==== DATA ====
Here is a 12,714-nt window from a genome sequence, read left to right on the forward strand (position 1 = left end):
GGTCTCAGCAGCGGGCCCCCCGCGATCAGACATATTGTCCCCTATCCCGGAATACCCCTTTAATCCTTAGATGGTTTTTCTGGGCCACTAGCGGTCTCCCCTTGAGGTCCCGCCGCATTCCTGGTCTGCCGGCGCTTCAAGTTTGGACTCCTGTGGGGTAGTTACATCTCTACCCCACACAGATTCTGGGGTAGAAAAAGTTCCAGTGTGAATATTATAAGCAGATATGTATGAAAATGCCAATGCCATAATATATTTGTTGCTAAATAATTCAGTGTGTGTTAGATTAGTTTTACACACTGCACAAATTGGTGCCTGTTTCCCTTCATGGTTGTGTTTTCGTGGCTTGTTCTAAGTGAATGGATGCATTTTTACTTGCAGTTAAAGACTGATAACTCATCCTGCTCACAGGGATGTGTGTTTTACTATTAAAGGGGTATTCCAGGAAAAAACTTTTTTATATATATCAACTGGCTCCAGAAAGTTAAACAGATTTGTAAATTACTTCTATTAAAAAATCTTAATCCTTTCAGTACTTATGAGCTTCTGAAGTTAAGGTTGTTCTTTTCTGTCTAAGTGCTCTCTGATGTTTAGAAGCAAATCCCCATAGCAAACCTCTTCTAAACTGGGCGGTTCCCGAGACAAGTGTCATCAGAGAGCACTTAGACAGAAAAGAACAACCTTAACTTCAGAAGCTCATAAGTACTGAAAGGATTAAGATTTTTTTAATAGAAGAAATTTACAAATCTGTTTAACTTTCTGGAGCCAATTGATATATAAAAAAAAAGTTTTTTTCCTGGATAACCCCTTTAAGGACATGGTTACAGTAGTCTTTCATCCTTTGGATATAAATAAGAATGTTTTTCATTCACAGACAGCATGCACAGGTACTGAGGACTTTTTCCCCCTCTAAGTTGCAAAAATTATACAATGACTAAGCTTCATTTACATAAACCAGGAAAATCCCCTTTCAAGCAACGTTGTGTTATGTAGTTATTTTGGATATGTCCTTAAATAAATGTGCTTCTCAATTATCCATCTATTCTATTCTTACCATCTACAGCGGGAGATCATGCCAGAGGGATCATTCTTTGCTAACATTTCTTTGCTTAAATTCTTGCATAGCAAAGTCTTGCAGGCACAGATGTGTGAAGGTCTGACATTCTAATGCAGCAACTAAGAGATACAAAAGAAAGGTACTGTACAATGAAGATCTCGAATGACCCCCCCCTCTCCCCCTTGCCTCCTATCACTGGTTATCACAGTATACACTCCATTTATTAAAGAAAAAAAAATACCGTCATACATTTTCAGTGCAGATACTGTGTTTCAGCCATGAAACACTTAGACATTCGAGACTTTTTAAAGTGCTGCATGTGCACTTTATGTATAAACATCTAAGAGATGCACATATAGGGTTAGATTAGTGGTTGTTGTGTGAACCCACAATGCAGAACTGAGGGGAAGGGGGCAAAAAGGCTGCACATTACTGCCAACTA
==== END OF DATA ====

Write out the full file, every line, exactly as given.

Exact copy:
Here is a 12,714-nt window from a genome sequence, read left to right on the forward strand (position 1 = left end):
GGTCTCAGCAGCGGGCCCCCCGCGATCAGACATATTGTCCCCTATCCCGGAATACCCCTTTAATCCTTAGATGGTTTTTCTGGGCCACTAGCGGTCTCCCCTTGAGGTCCCGCCGCATTCCTGGTCTGCCGGCGCTTCAAGTTTGGACTCCTGTGGGGTAGTTACATCTCTACCCCACACAGATTCTGGGGTAGAAAAAGTTCCAGTGTGAATATTATAAGCAGATATGTATGAAAATGCCAATGCCATAATATATTTGTTGCTAAATAATTCAGTGTGTGTTAGATTAGTTTTACACACTGCACAAATTGGTGCCTGTTTCCCTTCATGGTTGTGTTTTCGTGGCTTGTTCTAAGTGAATGGATGCATTTTTACTTGCAGTTAAAGACTGATAACTCATCCTGCTCACAGGGATGTGTGTTTTACTATTAAAGGGGTATTCCAGGAAAAAACTTTTTTATATATATCAACTGGCTCCAGAAAGTTAAACAGATTTGTAAATTACTTCTATTAAAAAATCTTAATCCTTTCAGTACTTATGAGCTTCTGAAGTTAAGGTTGTTCTTTTCTGTCTAAGTGCTCTCTGATGTTTAGAAGCAAATCCCCATAGCAAACCTCTTCTAAACTGGGCGGTTCCCGAGACAAGTGTCATCAGAGAGCACTTAGACAGAAAAGAACAACCTTAACTTCAGAAGCTCATAAGTACTGAAAGGATTAAGATTTTTTTAATAGAAGAAATTTACAAATCTGTTTAACTTTCTGGAGCCAATTGATATATAAAAAAAAAGTTTTTTTCCTGGATAACCCCTTTAAGGACATGGTTACAGTAGTCTTTCATCCTTTGGATATAAATAAGAATGTTTTTCATTCACAGACAGCATGCACAGGTACTGAGGACTTTTTCCCCCTCTAAGTTGCAAAAATTATACAATGACTAAGCTTCATTTACATAAACCAGGAAAATCCCCTTTCAAGCAACGTTGTGTTATGTAGTTATTTTGGATATGTCCTTAAATAAATGTGCTTCTCAATTATCCATCTATTCTATTCTTACCATCTACAGCGGGAGATCATGCCAGAGGGATCATTCTTTGCTAACATTTCTTTGCTTAAATTCTTGCATAGCAAAGTCTTGCAGGCACAGATGTGTGAAGGTCTGACATTCTAATGCAGCAACTAAGAGATACAAAAGAAAGGTACTGTACAATGAAGATCTCGAATGACCCCCCCCTCTCCCCCTTGCCTCCTATCACTGGTTATCACAGTATACACTCCATTTATTAAAGAAAAAAAAATACCGTCATACATTTTCAGTGCAGATACTGTGTTTCAGCCATGAAACACTTAGACATTCGAGACTTTTTAAAGTGCTGCATGTGCACTTTATGTATAAACATCTAAGAGATGCACATATAGGGTTAGATTAGTGGTTGTTGTGTGAACCCACAATGCAGAACTGAGGGGAAGGGGGCAAAAAGGCTGCACATTACTGCCAACTA